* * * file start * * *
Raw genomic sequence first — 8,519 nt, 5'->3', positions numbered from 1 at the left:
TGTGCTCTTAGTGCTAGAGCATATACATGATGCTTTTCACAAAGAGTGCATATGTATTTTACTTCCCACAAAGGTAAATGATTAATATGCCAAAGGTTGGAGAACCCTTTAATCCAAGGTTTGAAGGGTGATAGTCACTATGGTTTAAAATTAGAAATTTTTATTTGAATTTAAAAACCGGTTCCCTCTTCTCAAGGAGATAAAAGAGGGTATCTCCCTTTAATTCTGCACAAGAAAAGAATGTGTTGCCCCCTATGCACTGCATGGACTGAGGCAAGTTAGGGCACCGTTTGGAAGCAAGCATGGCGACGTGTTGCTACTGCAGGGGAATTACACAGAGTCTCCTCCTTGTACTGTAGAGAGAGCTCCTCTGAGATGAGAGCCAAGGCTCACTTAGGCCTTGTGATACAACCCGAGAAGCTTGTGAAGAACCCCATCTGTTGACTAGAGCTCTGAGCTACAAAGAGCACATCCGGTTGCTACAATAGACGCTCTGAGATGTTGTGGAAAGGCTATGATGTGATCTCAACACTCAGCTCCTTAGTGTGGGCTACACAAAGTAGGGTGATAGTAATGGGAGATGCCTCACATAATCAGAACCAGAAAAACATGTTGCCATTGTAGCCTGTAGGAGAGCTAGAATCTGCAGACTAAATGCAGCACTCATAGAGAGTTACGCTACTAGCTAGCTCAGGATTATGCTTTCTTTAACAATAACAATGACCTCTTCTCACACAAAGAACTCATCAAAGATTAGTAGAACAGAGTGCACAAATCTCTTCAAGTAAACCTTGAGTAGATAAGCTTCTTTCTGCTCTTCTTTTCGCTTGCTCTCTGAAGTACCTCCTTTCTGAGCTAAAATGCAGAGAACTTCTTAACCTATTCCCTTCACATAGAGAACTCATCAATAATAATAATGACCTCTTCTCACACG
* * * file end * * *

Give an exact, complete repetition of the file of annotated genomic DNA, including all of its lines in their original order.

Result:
Raw genomic sequence first — 8,519 nt, 5'->3', positions numbered from 1 at the left:
TGTGCTCTTAGTGCTAGAGCATATACATGATGCTTTTCACAAAGAGTGCATATGTATTTTACTTCCCACAAAGGTAAATGATTAATATGCCAAAGGTTGGAGAACCCTTTAATCCAAGGTTTGAAGGGTGATAGTCACTATGGTTTAAAATTAGAAATTTTTATTTGAATTTAAAAACCGGTTCCCTCTTCTCAAGGAGATAAAAGAGGGTATCTCCCTTTAATTCTGCACAAGAAAAGAATGTGTTGCCCCCTATGCACTGCATGGACTGAGGCAAGTTAGGGCACCGTTTGGAAGCAAGCATGGCGACGTGTTGCTACTGCAGGGGAATTACACAGAGTCTCCTCCTTGTACTGTAGAGAGAGCTCCTCTGAGATGAGAGCCAAGGCTCACTTAGGCCTTGTGATACAACCCGAGAAGCTTGTGAAGAACCCCATCTGTTGACTAGAGCTCTGAGCTACAAAGAGCACATCCGGTTGCTACAATAGACGCTCTGAGATGTTGTGGAAAGGCTATGATGTGATCTCAACACTCAGCTCCTTAGTGTGGGCTACACAAAGTAGGGTGATAGTAATGGGAGATGCCTCACATAATCAGAACCAGAAAAACATGTTGCCATTGTAGCCTGTAGGAGAGCTAGAATCTGCAGACTAAATGCAGCACTCATAGAGAGTTACGCTACTAGCTAGCTCAGGATTATGCTTTCTTTAACAATAACAATGACCTCTTCTCACACAAAGAACTCATCAAAGATTAGTAGAACAGAGTGCACAAATCTCTTCAAGTAAACCTTGAGTAGATAAGCTTCTTTCTGCTCTTCTTTTCGCTTGCTCTCTGAAGTACCTCCTTTCTGAGCTAAAATGCAGAGAACTTCTTAACCTATTCCCTTCACATAGAGAACTCATCAATAATAATAATGACCTCTTCTCACACG